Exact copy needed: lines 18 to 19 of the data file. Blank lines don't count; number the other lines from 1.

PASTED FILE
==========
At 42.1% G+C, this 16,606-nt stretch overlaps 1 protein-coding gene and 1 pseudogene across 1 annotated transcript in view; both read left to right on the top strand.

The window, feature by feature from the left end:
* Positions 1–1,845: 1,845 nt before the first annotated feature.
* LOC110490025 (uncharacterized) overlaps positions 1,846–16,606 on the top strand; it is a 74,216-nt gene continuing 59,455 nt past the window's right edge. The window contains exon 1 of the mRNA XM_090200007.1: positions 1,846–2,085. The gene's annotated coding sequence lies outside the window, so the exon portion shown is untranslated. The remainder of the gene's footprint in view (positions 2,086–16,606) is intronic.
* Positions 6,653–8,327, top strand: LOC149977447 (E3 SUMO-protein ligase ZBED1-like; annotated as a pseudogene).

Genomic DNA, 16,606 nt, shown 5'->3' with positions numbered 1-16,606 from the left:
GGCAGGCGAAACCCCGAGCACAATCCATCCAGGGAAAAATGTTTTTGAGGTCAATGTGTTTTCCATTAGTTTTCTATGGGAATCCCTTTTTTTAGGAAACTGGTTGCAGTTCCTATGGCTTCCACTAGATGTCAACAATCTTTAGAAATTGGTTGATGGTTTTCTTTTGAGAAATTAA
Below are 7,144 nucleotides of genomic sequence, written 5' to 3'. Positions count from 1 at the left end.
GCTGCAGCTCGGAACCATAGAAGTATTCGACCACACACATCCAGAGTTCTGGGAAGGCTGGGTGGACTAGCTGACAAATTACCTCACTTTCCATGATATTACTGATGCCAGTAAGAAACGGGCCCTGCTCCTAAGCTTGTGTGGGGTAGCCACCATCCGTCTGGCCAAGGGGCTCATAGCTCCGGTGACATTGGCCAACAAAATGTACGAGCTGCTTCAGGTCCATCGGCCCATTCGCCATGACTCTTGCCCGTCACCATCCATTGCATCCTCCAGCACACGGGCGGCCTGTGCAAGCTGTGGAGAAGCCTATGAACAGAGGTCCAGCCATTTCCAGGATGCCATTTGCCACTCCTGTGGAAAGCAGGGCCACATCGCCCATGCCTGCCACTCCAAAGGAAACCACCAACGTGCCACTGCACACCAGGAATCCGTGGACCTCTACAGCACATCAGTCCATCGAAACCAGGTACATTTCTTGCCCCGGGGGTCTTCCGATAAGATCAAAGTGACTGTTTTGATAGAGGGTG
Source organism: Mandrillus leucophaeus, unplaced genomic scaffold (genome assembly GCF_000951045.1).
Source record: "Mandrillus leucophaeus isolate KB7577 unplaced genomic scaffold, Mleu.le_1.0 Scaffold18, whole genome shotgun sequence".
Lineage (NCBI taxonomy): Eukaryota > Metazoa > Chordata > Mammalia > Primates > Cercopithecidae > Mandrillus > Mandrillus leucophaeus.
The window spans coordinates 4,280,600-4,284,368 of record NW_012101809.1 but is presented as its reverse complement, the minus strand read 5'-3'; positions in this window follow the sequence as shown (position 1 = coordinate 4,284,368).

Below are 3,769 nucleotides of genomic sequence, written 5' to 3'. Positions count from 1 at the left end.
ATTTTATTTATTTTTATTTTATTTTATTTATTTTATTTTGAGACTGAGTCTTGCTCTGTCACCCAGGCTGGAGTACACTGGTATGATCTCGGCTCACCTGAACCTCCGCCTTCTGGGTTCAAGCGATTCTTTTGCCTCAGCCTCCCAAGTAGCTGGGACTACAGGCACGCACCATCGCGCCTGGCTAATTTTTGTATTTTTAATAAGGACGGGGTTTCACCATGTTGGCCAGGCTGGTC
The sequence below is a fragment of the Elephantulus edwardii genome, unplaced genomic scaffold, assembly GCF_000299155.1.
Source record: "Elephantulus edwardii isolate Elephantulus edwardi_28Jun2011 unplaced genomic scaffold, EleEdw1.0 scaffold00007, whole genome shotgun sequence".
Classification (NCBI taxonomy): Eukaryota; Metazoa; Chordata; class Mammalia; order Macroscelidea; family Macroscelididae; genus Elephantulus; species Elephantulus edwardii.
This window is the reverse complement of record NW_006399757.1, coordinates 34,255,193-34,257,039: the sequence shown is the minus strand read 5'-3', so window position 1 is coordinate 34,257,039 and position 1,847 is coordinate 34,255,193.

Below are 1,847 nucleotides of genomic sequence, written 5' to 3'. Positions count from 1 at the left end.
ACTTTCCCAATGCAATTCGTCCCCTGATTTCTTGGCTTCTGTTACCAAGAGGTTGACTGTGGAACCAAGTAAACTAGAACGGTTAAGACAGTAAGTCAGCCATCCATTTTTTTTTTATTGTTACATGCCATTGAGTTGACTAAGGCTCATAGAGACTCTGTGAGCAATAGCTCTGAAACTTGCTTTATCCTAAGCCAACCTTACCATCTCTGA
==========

Classification (NCBI taxonomy): Eukaryota; Metazoa; Chordata; class Mammalia; order Macroscelidea; family Macroscelididae; genus Elephantulus; species Elephantulus edwardii.
This window is the reverse complement of record NW_006399757.1, coordinates 34,255,193-34,257,039: the sequence shown is the minus strand read 5'-3', so window position 1 is coordinate 34,257,039 and position 1,847 is coordinate 34,255,193.